延長診間服務時間可降低健康方面的支出


  【24drs.com】根據2000-2008年間「美國醫療費用支出調查」30,714名病患的資料,在延長診間服務時間內接受常規健康照護者,就診次數、處方藥物、急診次數、住院等總花費降低超過10%。
  
  加州大學達維斯分校Sacramento醫學院健康政策與研究中心家庭與社區醫學系Anthony Jerant醫師等人在9月家庭醫學誌發表研究結果。
  
  作者們寫道,兩年研究期間內,病患報告了他們利用傍晚和週末時的診間服務情況,兩年的健康照護總費用比那些未曾在傍晚或週末就診者少,死亡率方面也無明顯不良影響。
  
  他們連續兩年探討了接受和未接受延長診間服務的病患,並比較了各組的健康照護使用與費用,他們也分析了2000- 2005年的回應資料,以確認至2006年的所有原因死亡率。
  
  在延長診間時間接受照護的病患,比較少就診、少用處方藥物、較少急診次數與住院,且相關花費降低。
  
  與沒有在延長時間接受照護組相比,在延長診間時間接受照護組的兩年總花費降低了10.4%(95%信心區間[CI],7.2% - 13.4%;P < .01)。
  
  校正社會人口統計學因素、醫療保險情況、以及醫療費用支出調查之年份等可能影響因素之後,再度進行分析,第2年時,在延長時間就診和明顯降低急診使用有關(就診次數降低1.9%;95% CI,0.8% - 3.7%;P = .04),但是住院方面則無。
  
  校正第2年急診與住院開支、或就診總次數與處方藥物數之後,這項關聯並未明顯降低。
  
  再加上校正處方花費,則減弱了此關聯,校正診間相關花費則更進一步減弱關聯性。
  
  到了2006年底,833名回應者(3.7%)死亡,包括了在兩年期間接受延長診間時間組的有191人(2.3%),以及未接受延長時間組的642人(4.0%)。
  
  在2000-2005年納入的病患中,死亡率和接受延長診間時間之間並無統計上的關聯(校正風險比1.11;95% CI,0.92 - 1.35;P = .28; n = 22,766)。
  
  作者們指出,開業的健康照護提供者延長服務時間更可以降低一般的照護成本,包括藥物費用降低、約診時間比較不會醫囑隨意檢查。
  
  作者們認為,這研究結果有助於意欲以相對簡單之方法確認這類實務的健康管理當局和政策制定者,這對健康照護之金融危機是個重要目標。
  此外,就處置立場來看,提供延長服務時間就診的病患,比較不會要求專利藥物和隨意檢查;後續探討這些和其他機轉的研究將會對此議題更有幫助。
  
  資料來源:http://www.24drs.com/professional/list/content.asp?x_idno=6942&x_classno=0&x_chkdelpoint=Y
  

Extended Office Hours Linked to Lower Health Expenditures

By Troy Brown
Medscape Medical News

September 10, 2012 — Patients with access to regular healthcare that included extended office hours had less use of and more than 10% lower total expenditures for office visits, prescription medications, emergency department visits, and hospitalizations, according to data from 30,714 patients surveyed for the Medical Expenditure Panel Survey between 2000 and 2008.

Anthony Jerant, MD, a professor of family medicine from the Department of Family and Community Medicine at the Center for Healthcare Policy and Research at the University of California, Davis, School of Medicine in Sacramento, and colleagues report their findings in the September issue of the Annals of Family Medicine.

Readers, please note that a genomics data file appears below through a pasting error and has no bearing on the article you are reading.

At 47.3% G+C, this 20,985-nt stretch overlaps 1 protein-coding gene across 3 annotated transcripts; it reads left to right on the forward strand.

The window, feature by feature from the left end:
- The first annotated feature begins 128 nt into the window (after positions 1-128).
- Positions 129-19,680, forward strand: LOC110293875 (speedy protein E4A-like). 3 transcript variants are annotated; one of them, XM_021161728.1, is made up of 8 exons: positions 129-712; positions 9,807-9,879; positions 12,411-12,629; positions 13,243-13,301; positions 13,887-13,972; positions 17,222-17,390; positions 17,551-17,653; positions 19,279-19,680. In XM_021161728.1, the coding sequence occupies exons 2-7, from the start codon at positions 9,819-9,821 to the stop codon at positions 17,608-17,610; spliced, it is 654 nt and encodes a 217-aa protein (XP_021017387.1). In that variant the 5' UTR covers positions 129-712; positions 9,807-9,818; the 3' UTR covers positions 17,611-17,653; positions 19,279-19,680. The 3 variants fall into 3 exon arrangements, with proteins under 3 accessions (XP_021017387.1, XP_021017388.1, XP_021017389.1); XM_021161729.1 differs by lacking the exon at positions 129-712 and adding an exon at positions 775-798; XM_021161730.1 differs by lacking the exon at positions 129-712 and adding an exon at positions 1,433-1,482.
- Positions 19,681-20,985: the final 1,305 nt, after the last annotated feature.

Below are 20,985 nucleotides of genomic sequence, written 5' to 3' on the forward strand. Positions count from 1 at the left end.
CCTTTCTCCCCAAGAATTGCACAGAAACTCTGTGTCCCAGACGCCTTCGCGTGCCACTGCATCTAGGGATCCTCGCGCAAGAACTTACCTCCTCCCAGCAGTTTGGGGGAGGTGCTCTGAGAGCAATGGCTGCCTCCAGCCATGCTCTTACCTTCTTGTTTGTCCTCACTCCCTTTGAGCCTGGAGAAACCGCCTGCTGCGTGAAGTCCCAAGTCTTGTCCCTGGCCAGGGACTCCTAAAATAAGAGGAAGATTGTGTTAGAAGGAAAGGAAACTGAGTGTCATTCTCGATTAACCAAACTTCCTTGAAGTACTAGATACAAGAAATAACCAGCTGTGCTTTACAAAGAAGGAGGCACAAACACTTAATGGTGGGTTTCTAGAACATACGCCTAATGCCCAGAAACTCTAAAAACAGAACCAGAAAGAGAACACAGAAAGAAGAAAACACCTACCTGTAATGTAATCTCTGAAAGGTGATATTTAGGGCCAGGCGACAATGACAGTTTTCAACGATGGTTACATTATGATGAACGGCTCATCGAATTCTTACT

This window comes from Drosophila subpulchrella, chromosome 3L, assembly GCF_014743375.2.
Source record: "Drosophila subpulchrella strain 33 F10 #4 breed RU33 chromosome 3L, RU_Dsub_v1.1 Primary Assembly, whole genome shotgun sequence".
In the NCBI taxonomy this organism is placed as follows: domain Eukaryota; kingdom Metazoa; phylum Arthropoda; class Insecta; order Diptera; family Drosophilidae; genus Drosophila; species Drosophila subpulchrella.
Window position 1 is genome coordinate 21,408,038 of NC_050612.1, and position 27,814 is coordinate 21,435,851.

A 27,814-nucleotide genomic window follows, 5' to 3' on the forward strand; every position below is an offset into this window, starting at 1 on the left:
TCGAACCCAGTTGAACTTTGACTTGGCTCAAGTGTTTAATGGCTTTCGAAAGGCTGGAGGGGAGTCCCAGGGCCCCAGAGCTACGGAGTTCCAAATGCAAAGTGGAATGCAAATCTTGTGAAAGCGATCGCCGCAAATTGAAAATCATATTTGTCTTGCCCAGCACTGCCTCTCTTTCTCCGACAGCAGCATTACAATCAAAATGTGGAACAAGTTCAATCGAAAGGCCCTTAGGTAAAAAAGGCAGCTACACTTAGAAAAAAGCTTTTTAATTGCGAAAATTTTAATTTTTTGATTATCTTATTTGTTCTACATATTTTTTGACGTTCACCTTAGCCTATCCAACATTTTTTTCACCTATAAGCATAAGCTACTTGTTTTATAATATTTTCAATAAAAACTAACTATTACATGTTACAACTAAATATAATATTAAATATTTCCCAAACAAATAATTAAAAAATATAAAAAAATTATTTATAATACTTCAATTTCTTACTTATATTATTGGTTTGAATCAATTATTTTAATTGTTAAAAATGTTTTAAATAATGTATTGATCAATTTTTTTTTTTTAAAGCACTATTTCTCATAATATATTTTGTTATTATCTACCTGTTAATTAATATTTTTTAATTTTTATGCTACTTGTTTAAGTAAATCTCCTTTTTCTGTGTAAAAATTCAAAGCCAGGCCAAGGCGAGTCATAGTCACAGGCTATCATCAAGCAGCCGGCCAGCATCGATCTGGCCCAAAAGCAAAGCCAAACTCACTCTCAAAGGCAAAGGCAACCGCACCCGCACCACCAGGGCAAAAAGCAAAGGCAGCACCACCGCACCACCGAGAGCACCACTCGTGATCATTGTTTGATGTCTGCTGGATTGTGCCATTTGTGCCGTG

"Patients reporting in both study years that their usual source of care offered evening and weekend hours had lower year 2 total health care expenditures than those consistently reporting no evening and weekend access, without apparent adverse effects on mortality," the authors write.

They looked at data for patients who reported access or no access to extended hours by their usual source of care in 2 consecutive years and compared use of healthcare and health expenditures for year 2 for both groups. They also analyzed data for respondents enrolled in 2000 to 2005 to determine all-cause mortality through 2006.

Patients with access to care during extended hours reported less use and lower associated expenditures for office visits, prescription medications, emergency department visits, and hospitalizations.

Total health expenditures for year 2 were 10.4% lower (95% confidence interval [CI], 7.2% - 13.4%; P < .01) in the group with access to extended hours compared with the group without access to extended hours.

Additional analyses were performed after adjusting for potential confounders including sociodemographic factors, medical insurance status, and Medical Expenditures Panel Survey panel year. Access to extended hours was associated with significantly lower emergency department use (1.9% fewer visits; 95% CI, 0.8% - 3.7%; P = .04) during year 2, but not hospitalizations.

This association was not significantly reduced by adjustment for year 2 emergency department and inpatient spending or for total number of office visits and number of prescription drugs.

Additional adjustment for prescription spending attenuated this association, and adjustment for office-related expenditures attenuated it even further.

By the end of 2006, 833 respondents (3.7%) had died: 191 (2.3%) of patients with access to extended hours during both years and 642 (4.0%) of patients without extended access for both years.

There was no statistical association between mortality and access to extended hours among patients who were enrolled in the 2000 to 2005 panels (adjusted hazard ratio, 1.11; 95% CI, 0.92 - 1.35; P = .28; n = 22,766).

The authors note that healthcare providers who work in practices that offer extended hours may be more inclined toward cost-conscious care in general, including the use of lower-cost (eg, generic) medications and less ordering of discretionary testing during office appointments.

"This finding may be useful to health administrators and policy makers interested in relatively simple ways of identifying such practices — a seemingly important aim given the health care financing crisis. Additionally, or alternatively, practices offering extended access may attract patients less likely, from a dispositional standpoint, to request brand name medications and discretionary testing. Studies designed to examine these and other mechanisms would be helpful," the authors write.

The authors have disclosed no relevant financial relationships.

Ann Fam Med. 2012;10:388-395.

    
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